‘We Shall Be the Resistance’, Brazil Climate Hawks Declare, as Bolsonaro Sweeps to Power
This story was updated October 30 at 10:40 AM to reflect Canadian reaction to the election result in Brazil…In an extraordinary statement on Jair Bolsonaro’s presidential election win yesterday, the Brazil Climate Observatory is vowing to help pull the far-right, seven-term member of congress away from the extreme positions he espoused during the campaign.
The Climate Observatory’s Twitter profile photo has been replaced by one word—RESISTA. In a release, the organization pledges to fight for stronger environmental governance, protected areas policies that extend conservation and settle Indigenous claims, and adherence to Brazil’s commitments under the Paris Agreement, including the drive for increased climate ambition.
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But it won’t be an easy road. “Critics at home and abroad have lambasted the former paratrooper for his homophobic, racist, and misogynist statements and his support for Brazil’s military dictatorship that ruled from 1964 to 1985,” CBC reports, in a story that earned furious pushback for its “amoral” framing of Brazil’s upcoming hardship as a “fresh opportunity” for Canadian mining companies and other interests. In what CBC called a “terse” statement acknowledging the election result, Canadian Foreign Affairs Minister Chrystia Freeland congratulated Brazilians for exercising their democratic right to vote, but withheld any praise of the incoming regime.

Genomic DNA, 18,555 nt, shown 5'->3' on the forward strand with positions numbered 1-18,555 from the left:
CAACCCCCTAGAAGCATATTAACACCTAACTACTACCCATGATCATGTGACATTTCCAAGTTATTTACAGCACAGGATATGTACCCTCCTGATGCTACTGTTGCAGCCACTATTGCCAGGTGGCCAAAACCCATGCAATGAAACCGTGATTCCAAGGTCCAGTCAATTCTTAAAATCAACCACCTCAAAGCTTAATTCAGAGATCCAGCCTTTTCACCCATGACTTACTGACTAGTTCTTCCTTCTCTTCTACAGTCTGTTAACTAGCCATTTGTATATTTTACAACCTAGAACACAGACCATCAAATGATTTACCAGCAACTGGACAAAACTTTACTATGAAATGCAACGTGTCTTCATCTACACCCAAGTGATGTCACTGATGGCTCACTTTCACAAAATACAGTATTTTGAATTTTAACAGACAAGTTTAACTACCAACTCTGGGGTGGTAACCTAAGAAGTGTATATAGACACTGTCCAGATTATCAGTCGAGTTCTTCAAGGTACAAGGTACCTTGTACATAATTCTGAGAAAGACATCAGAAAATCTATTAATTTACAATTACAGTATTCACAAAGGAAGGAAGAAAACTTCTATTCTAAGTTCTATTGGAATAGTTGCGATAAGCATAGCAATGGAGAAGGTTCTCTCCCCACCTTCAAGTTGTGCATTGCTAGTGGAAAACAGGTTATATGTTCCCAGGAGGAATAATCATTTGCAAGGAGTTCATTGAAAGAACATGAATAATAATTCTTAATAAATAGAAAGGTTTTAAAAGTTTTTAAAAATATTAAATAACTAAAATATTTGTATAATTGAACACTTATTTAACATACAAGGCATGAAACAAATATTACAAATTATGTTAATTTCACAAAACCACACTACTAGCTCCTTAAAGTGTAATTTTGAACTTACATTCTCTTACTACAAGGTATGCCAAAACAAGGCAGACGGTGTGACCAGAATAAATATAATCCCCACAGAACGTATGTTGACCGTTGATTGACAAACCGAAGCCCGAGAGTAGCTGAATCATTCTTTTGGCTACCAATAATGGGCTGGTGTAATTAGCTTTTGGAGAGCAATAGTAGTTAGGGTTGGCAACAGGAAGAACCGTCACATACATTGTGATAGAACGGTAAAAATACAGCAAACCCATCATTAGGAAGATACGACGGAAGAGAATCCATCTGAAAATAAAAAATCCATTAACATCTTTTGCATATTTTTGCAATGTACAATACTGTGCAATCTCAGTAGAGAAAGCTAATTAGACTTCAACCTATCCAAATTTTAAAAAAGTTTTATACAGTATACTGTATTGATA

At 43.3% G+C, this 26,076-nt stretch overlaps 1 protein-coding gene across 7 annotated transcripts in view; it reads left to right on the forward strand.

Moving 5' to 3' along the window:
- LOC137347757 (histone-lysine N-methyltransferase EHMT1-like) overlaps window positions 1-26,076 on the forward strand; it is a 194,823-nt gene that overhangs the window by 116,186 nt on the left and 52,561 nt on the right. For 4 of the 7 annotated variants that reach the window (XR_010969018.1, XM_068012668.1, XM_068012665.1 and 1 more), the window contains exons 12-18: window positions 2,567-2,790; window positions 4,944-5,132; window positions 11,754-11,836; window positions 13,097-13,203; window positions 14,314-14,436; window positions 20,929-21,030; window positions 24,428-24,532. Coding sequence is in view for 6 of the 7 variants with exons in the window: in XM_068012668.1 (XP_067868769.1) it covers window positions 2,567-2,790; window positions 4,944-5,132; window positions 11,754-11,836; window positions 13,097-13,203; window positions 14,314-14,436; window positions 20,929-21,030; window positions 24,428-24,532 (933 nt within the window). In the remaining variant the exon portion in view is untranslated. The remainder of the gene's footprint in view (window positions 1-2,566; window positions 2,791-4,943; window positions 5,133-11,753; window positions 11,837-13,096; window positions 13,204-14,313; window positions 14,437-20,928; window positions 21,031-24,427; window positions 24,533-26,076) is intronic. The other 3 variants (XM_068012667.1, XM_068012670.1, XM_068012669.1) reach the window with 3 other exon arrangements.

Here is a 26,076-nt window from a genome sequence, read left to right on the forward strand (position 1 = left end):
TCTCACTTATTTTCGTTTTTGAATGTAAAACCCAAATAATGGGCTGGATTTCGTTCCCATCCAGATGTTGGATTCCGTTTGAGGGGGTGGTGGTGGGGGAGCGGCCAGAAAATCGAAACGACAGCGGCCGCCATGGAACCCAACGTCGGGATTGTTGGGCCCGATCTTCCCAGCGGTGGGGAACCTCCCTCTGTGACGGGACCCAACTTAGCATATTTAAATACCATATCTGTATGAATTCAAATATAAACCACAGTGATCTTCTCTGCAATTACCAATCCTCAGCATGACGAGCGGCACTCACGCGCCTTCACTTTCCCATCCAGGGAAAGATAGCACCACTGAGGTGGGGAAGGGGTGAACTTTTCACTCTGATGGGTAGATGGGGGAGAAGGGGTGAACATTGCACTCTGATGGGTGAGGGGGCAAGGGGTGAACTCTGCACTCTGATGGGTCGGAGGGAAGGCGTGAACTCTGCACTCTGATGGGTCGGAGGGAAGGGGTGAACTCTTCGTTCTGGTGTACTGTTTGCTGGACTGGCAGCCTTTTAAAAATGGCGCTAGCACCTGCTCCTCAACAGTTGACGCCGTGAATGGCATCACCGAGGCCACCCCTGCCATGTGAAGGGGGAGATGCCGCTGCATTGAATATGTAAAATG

Bolsonaro has also talked about banning environmental groups and imprisoning activists.
“The civilizational setback that Bolsonaro and his closest allies advertised over and over again before and during the presidential race must not become official policy in Brazil,” the Observatory writes. “The president must be the tireless guardian of human rights and democratic institutions. He must govern for all Brazilians, not some. We will not, on any accounts, normalize the erosion of democratic values, of our citizenship, and of the rights of the present and the coming generations. Wherever threats may be, we shall be the resistance.”
The statement adds that “Brazil has come a long way towards consolidating both institutions and policies that safeguard its unique natural capital, the foundation on which rests not only the quality of life of Brazilians, but also the country’s very development. We will not silence before the dismantling of such institutions and policies, shall it occur.”
The Observatory also stresses its commitment to seeing Brazil increase its climate ambition, in line with the drive for a 1.5°C limit on average global warming. “To backtrack on the climate deal and on adaptation measures would be disastrous for the country—from the geopolitical, commercial, and developmental standpoints, but above all for the security of Brazilians, something the president-elect has vowed to prioritize,” the organization states.
The statement points to the “toxic atmosphere” created by the presidential campaign, and the 57 environmental defenders who were killed in Brazil over the last year—many of them rural, Indigenous, and maroon (quilombola) leaders. “We will resist any and all attacks on traditional peoples and communities, whose rights are safeguarded by the Brazilian Constitution, as well as any violence committed against activists,” the Observatory vows.